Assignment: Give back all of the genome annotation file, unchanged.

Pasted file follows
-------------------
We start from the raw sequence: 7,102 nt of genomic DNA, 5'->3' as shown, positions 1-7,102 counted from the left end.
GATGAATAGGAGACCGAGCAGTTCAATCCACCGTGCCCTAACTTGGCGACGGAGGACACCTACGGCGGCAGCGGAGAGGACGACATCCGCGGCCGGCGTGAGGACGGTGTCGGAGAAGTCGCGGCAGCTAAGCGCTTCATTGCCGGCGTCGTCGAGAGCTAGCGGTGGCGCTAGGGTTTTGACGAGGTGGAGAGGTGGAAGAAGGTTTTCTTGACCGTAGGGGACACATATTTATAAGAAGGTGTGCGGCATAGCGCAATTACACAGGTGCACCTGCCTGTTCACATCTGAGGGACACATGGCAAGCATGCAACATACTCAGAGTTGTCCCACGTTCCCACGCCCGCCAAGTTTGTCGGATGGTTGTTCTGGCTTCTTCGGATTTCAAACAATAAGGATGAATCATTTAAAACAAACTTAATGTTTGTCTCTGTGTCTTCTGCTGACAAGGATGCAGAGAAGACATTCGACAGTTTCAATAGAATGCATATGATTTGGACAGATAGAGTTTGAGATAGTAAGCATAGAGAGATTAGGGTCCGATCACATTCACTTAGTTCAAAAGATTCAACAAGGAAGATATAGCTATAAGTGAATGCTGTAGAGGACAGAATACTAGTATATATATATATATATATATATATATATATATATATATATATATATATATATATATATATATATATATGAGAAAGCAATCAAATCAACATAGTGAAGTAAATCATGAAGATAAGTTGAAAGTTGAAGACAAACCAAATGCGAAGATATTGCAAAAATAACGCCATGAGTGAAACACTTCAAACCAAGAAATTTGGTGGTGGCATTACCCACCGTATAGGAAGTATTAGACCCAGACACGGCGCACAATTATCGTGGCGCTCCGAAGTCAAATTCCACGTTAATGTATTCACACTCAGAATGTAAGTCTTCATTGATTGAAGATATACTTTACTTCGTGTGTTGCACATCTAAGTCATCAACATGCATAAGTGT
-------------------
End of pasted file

We start from the raw sequence: 7,102 nt of genomic DNA, 5'->3' as shown, positions 1-7,102 counted from the left end.
GATGAATAGGAGACCGAGCAGTTCAATCCACCGTGCCCTAACTTGGCGACGGAGGACACCTACGGCGGCAGCGGAGAGGACGACATCCGCGGCCGGCGTGAGGACGGTGTCGGAGAAGTCGCGGCAGCTAAGCGCTTCATTGCCGGCGTCGTCGAGAGCTAGCGGTGGCGCTAGGGTTTTGACGAGGTGGAGAGGTGGAAGAAGGTTTTCTTGACCGTAGGGGACACATATTTATAAGAAGGTGTGCGGCATAGCGCAATTACACAGGTGCACCTGCCTGTTCACATCTGAGGGACACATGGCAAGCATGCAACATACTCAGAGTTGTCCCACGTTCCCACGCCCGCCAAGTTTGTCGGATGGTTGTTCTGGCTTCTTCGGATTTCAAACAATAAGGATGAATCATTTAAAACAAACTTAATGTTTGTCTCTGTGTCTTCTGCTGACAAGGATGCAGAGAAGACATTCGACAGTTTCAATAGAATGCATATGATTTGGACAGATAGAGTTTGAGATAGTAAGCATAGAGAGATTAGGGTCCGATCACATTCACTTAGTTCAAAAGATTCAACAAGGAAGATATAGCTATAAGTGAATGCTGTAGAGGACAGAATACTAGTATATATATATATATATATATATATATATATATATATATATATATATATATATATATATATATATATATGAGAAAGCAATCAAATCAACATAGTGAAGTAAATCATGAAGATAAGTTGAAAGTTGAAGACAAACCAAATGCGAAGATATTGCAAAAATAACGCCATGAGTGAAACACTTCAAACCAAGAAATTTGGTGGTGGCATTACCCACCGTATAGGAAGTATTAGACCCAGACACGGCGCACAATTATCGTGGCGCTCCGAAGTCAAATTCCACGTTAATGTATTCACACTCAGAATGTAAGTCTTCATTGATTGAAGATATACTTTACTTCGTGTGTTGCACATCTAAGTCATCAACATGCATAAGTGT